Bill Jonas on Mon, 15 Jul 2002 06:00:08 +0200

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Re: [PLUG] how to tell which process binds to which port?

On Sun, Jul 14, 2002 at 05:25:50PM -0500, Sean Finney wrote:
> if you find someone logging in to your box, a little wall message
> should scare them off, and you'll know where they came from to boot. 

Not if you value your data.  If you *must* do this, back up anything you
want to save *first*.  If any valuable (for varying amounts of value)
data is backed up, you've nothing to lose since you're going to
reinstall anyway.  I'd also recommend backing up the logs if you want to
go digging through them, and the whole system if you want to attempt a
post-mortem.  (There are some software packages that will attempt to
reconstruct what happened by looking at the atime of the files.  I don't
know that tar saves this, though; I don't believe it does.  You'd want
to back up filesystem images (dd the disk) to be sure of saving all the

Rationale: See, the first thing this black-hat (assuming that your
system *has* been compromised) is going to think when they see your
message is, "Oh <expletive>, I've been caught."  The second thing is,
"How can I cover my tracks?"  The most expedient answer is a quick "rm
-rf /".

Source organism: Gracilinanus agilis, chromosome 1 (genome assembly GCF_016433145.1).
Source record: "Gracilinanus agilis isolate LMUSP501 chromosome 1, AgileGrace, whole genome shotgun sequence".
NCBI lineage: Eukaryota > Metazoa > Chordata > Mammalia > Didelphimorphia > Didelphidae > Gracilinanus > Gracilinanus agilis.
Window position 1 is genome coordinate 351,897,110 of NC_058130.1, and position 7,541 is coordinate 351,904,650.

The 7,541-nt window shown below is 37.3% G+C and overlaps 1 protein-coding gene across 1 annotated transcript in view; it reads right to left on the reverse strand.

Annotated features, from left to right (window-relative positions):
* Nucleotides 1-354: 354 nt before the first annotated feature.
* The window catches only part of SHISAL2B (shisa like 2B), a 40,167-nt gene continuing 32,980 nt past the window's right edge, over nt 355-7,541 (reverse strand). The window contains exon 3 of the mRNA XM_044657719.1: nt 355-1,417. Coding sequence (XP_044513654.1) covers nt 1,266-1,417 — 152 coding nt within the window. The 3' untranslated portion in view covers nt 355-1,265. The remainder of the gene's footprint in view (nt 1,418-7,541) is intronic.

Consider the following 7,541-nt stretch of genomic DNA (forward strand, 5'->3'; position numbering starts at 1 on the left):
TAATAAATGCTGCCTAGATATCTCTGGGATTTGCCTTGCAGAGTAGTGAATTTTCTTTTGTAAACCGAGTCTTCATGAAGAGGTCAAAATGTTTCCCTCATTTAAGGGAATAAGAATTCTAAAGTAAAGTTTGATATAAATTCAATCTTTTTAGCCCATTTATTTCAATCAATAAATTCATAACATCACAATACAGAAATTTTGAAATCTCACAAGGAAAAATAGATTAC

Another thing to consider is that unless you can babysit the machine
24/7 until you see your intruder back on the system, it's really quite
irresponsible to leave the compromised system running.  It can be used
as a platform to crack other systems, in which case the intrusion
attempts would get traced back to you, a platform for DDoS attacks, FTP
server for warez/kiddie porn/etc, or who knows what else.  Legally,
you're responsible for what's done with your machine; and while some
leeway might be given if the system was being used by an unauthorized
intruder, I would think that none would be given for a case of "the
system was compromised but I was trying to catch this guy in the act and
make him wet his pants".  (Jon, Arthur, any thoughts?)  It's about being
a good neighbor on the 'Net.

> if you are hacked, you could also a) just re-install from scratch, and/or 
> b) report the hacker to their isp.  i think neither of those would be
> nearly as gratifying though :)

Better yet: Do both of the above, and, if you must, your suggestion too
(taking the proper precautions first).

> i'd recommend getting on another machine, and re-compiling your
> shell-utils, base-utils, et cetera packages as static binaries, and
> then use those to investigate.

Yes, very good advice.  Don't make the mistake, though, of trying to
salvage the installation; it's almost certainly less work and definitely
less error-prone to reinstall than to take every step to be absolutely
sure that the machine has been cleaned.  (Perhaps, unless, you've
planned ahead for this by e.g., using tripwire.  But even in that case,
I'd personally still go the reinstall route.)

Bill Jonas    *    *
"They that can give up  essential  liberty to obtain a little temporary
safety deserve neither liberty nor safety."        -- Benjamin Franklin

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